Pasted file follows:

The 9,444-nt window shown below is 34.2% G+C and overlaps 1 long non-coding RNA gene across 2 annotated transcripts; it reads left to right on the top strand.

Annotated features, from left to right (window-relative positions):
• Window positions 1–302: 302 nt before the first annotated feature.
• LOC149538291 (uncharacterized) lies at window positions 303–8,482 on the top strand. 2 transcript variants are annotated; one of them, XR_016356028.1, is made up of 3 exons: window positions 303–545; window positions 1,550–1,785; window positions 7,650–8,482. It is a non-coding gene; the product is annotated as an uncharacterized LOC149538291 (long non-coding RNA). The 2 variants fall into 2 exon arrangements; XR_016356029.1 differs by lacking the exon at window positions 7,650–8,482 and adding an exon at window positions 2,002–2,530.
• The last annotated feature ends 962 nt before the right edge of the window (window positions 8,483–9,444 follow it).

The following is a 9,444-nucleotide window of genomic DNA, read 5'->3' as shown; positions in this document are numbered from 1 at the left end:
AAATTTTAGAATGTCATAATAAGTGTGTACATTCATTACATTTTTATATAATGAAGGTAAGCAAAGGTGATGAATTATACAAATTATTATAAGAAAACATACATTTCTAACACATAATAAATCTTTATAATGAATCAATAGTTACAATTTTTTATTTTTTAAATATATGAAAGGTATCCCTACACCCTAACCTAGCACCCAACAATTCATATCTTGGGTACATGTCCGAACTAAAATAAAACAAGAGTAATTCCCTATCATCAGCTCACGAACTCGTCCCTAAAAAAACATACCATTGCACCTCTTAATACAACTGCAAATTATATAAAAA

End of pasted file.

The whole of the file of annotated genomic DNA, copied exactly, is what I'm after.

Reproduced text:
The 9,444-nt window shown below is 34.2% G+C and overlaps 1 long non-coding RNA gene across 2 annotated transcripts; it reads left to right on the top strand.

Annotated features, from left to right (window-relative positions):
• Window positions 1–302: 302 nt before the first annotated feature.
• LOC149538291 (uncharacterized) lies at window positions 303–8,482 on the top strand. 2 transcript variants are annotated; one of them, XR_016356028.1, is made up of 3 exons: window positions 303–545; window positions 1,550–1,785; window positions 7,650–8,482. It is a non-coding gene; the product is annotated as an uncharacterized LOC149538291 (long non-coding RNA). The 2 variants fall into 2 exon arrangements; XR_016356029.1 differs by lacking the exon at window positions 7,650–8,482 and adding an exon at window positions 2,002–2,530.
• The last annotated feature ends 962 nt before the right edge of the window (window positions 8,483–9,444 follow it).

The following is a 9,444-nucleotide window of genomic DNA, read 5'->3' as shown; positions in this document are numbered from 1 at the left end:
AAATTTTAGAATGTCATAATAAGTGTGTACATTCATTACATTTTTATATAATGAAGGTAAGCAAAGGTGATGAATTATACAAATTATTATAAGAAAACATACATTTCTAACACATAATAAATCTTTATAATGAATCAATAGTTACAATTTTTTATTTTTTAAATATATGAAAGGTATCCCTACACCCTAACCTAGCACCCAACAATTCATATCTTGGGTACATGTCCGAACTAAAATAAAACAAGAGTAATTCCCTATCATCAGCTCACGAACTCGTCCCTAAAAAAACATACCATTGCACCTCTTAATACAACTGCAAATTATATAAAAA